18 May – The female sleeps all the way through to 5:30 when the chicks start to get restless. She goes to the ledge and is back a few moments later. At 5:50 the male arrives with a large prey item. She takes it and feeds the chicks. After 10 minutes, she stashes the remains. She goes to the ledge and flies off returning a few minutes later and covers the young. The male arrives at 8:40 without food and departs followed by the female. He arrives a little later with a small piece of prey which he gives to the chicks. Both are no more mobile and wing flapping but remain within the scrape area. At 8:20, the female returns with a substantial meal. She feeds the chicks but stops after 10 minutes and stashes the remains before resuming incubation. At 11:00, she retrieves the stash and feeds the chicks. Ten minutes later there is nothing left and she continues incubation. The female leaves at 12:55 as the male brings in a Feral Pigeon and he feeds both chicks. The female returns at 13:05 and takes the prey off the male and he leaves. After another 10 minutes feeding, she stashes the remains and resumes incubation. At 16:15, she retrieve the stashed pigeon and feeds the young. It is noticeable how large their feet are – almost as big as the adults. She removes the feed after 10 minutes and starts to stash it but one of the chicks is still calling and presumably hungry. She returns and continues to feed. The second chick, seeing an opportunity, gets in on the act. Five minutes later she hides the stash and resumes incubation. At 18:05, the male arrives and starts calling on the ledge. He finds the hidden stash and takes it to the ledge. The female sees this happening and retrieves it from the male and feeds it to the young. When most of it has gone she removes it from the box before returning to incubate. That is the last meal of the day (earlier than usual) and at 21:15 she settles down for the evening although the chicks are only partially covered as they are now quite large and it is probably a warm night. At 23:30, she leaves the chicks and goes to the ledge for a few minutes and then returns to incubation.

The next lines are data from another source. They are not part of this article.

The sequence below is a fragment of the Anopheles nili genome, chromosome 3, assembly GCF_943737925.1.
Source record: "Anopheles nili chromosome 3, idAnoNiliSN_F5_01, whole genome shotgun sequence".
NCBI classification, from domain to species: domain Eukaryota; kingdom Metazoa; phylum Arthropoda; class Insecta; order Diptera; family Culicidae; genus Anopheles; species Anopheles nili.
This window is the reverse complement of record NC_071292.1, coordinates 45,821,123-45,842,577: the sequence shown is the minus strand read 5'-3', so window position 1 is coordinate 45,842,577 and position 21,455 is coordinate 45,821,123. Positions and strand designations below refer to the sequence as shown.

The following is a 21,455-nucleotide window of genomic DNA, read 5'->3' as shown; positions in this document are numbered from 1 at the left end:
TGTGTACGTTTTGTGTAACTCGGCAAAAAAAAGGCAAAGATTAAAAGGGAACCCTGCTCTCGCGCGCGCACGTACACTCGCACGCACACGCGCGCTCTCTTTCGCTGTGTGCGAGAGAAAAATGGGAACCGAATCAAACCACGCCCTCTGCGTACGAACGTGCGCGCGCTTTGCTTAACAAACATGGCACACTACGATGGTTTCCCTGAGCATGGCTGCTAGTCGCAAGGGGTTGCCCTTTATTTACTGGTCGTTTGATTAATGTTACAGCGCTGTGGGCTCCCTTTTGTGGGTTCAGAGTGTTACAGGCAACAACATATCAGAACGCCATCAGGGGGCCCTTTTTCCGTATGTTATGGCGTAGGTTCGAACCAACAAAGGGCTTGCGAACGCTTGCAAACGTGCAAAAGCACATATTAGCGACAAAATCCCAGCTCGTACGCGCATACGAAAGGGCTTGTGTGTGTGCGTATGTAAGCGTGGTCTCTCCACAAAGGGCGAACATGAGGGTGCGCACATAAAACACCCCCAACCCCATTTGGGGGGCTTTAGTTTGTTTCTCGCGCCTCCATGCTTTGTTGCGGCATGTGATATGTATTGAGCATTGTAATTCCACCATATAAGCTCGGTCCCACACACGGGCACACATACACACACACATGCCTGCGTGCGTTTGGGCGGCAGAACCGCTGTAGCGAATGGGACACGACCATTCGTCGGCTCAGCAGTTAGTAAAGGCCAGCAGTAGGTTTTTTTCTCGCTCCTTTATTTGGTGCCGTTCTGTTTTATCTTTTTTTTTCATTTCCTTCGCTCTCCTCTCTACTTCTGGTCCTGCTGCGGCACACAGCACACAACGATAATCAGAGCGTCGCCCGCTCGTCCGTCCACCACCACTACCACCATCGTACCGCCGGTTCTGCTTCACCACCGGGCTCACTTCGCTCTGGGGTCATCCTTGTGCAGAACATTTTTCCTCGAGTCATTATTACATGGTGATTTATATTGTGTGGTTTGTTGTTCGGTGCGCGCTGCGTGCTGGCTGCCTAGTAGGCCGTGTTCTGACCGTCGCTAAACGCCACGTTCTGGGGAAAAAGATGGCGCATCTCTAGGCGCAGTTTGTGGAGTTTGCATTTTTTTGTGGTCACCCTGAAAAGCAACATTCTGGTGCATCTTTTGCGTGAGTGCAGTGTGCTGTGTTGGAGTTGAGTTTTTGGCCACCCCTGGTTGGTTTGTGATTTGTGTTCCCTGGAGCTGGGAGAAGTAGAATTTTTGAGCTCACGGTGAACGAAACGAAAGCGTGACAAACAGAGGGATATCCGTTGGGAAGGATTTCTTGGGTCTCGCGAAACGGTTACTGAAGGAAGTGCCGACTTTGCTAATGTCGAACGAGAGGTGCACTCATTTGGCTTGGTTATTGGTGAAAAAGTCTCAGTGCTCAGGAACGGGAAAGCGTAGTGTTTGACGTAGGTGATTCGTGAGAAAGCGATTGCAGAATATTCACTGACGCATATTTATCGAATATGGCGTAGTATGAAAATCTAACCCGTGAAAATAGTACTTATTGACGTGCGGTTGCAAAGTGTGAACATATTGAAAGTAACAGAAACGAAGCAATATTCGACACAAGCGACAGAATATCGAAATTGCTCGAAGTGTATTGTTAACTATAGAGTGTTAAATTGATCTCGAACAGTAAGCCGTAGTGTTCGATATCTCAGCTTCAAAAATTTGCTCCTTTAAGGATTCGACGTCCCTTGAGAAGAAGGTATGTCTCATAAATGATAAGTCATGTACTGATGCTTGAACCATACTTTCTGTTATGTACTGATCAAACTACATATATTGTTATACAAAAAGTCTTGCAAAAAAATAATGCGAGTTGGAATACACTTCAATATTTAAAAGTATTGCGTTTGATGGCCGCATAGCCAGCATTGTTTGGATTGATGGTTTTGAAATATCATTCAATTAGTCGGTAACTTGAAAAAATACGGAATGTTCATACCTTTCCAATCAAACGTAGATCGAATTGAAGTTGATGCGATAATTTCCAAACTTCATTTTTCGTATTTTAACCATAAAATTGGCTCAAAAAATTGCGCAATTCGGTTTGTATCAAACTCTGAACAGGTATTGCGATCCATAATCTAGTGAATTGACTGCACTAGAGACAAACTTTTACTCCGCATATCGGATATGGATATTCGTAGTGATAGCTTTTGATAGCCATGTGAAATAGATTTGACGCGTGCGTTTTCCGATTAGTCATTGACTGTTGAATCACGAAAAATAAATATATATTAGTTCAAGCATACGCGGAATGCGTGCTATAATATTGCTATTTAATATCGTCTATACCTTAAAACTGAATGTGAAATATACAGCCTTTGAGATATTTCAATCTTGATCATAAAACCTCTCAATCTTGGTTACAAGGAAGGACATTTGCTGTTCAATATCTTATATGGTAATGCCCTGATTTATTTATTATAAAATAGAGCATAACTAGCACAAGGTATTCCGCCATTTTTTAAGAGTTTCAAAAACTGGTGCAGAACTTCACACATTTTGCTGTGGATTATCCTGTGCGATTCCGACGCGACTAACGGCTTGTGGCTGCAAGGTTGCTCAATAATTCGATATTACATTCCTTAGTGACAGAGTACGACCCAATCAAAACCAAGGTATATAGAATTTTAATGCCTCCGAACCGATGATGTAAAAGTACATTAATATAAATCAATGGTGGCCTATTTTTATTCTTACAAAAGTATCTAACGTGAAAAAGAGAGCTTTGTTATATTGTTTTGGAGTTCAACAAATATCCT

17 May – The female slept right through from 21:00 to 4:40 without moving much. The chicks seemed very settled too. The male arrived at 5:00 with the first meal of the day which the female takes from him and feeds to the chicks. The largest chick seems to be getting the priority feed with the smaller one getting a few morsels until it’s sibling is full, then the female concentrates on it. After 10 minutes, there is nothing left and she resumes incubation. She is struggling with them continually moving beneath her. The male is back at 6:45 with another meal and the female goes and sits on the ledge in the morning sun for a few minutes. The male starts to feed the chicks with small pieces of meat. The female returns to the box and watches him intently allowing him to feed them. She then tries to take the prey from him but he walks to the ledge and takes his prey with him before flying off! She resumes incubation. An hour later, she leaves the chicks but is back within a few minutes. The female goes to the ledge at 10:35 and returns after a few moments. She retrieves a prey item stashed by a column and feeds it to the chicks until there is nothing left and continues incubating. At 11:55, she leaves. Whilst she is away the larger chick stretches and flaps it’s wings. The female soon returns with a small prey item and feeds it to the chicks. They consume it in one sitting. The male arrives at 12:30 and she takes a large pigeon from him and starts to feed the chicks. She stashes the remains after 5 minutes and returns to brooding until 15:00 when she retrieves the pigeon and feeds the young again. A quick feed and she stashes the rest by the column. Ten minutes later, the male arrives and finds the prey. He stands in front of the brooding female and eats it. It takes him almost 20 minutes to finish it off. He does not offer any to the female or the chicks! At 15:55, the female starts to rearrange some of the stones around the scrape and at 16:55 manages to get a 15 minute sleep along with the chicks. At 18:30, the female finds a piece of meat that had been lost amount the stones. She feeds it to the chicks but it doesn’t last long. At 19:00, the female leaves as the male arrives. He looks for scraps of food in the box, but can’t find any. He leaves a few minutes later and returns after 5 minutes to cover the chicks. The female returns also empty-handed at 19:30 and the male departs. He has still not returned by 20:30 and the female leaves, no doubt in an effort to obtain the final meal for the day. She is soon back with nothing and covers the chicks. Eventually, at 20:40 the male arrives with a Starling. The male starts to feed the young but they are just out of reach. For the first time the largest of the 2 chicks walks to the edge of the scrape and reaches out and is being fed. The female then feeds the other chick as she stands next to the male. She tries to relieve him of some of the prey but he refuses. She leaves and he feeds both young. The largest chick makes another adventure around the scrape and settles down. There is nothing left after 15 minutes and both chicks are sleepy. The largest chick walks towards the male and puts it’s head underneath his wing – there is no room for the other. The female arrives back at 21:05 to take over incubation duties. She settles down for the night and falls asleep at 22:30.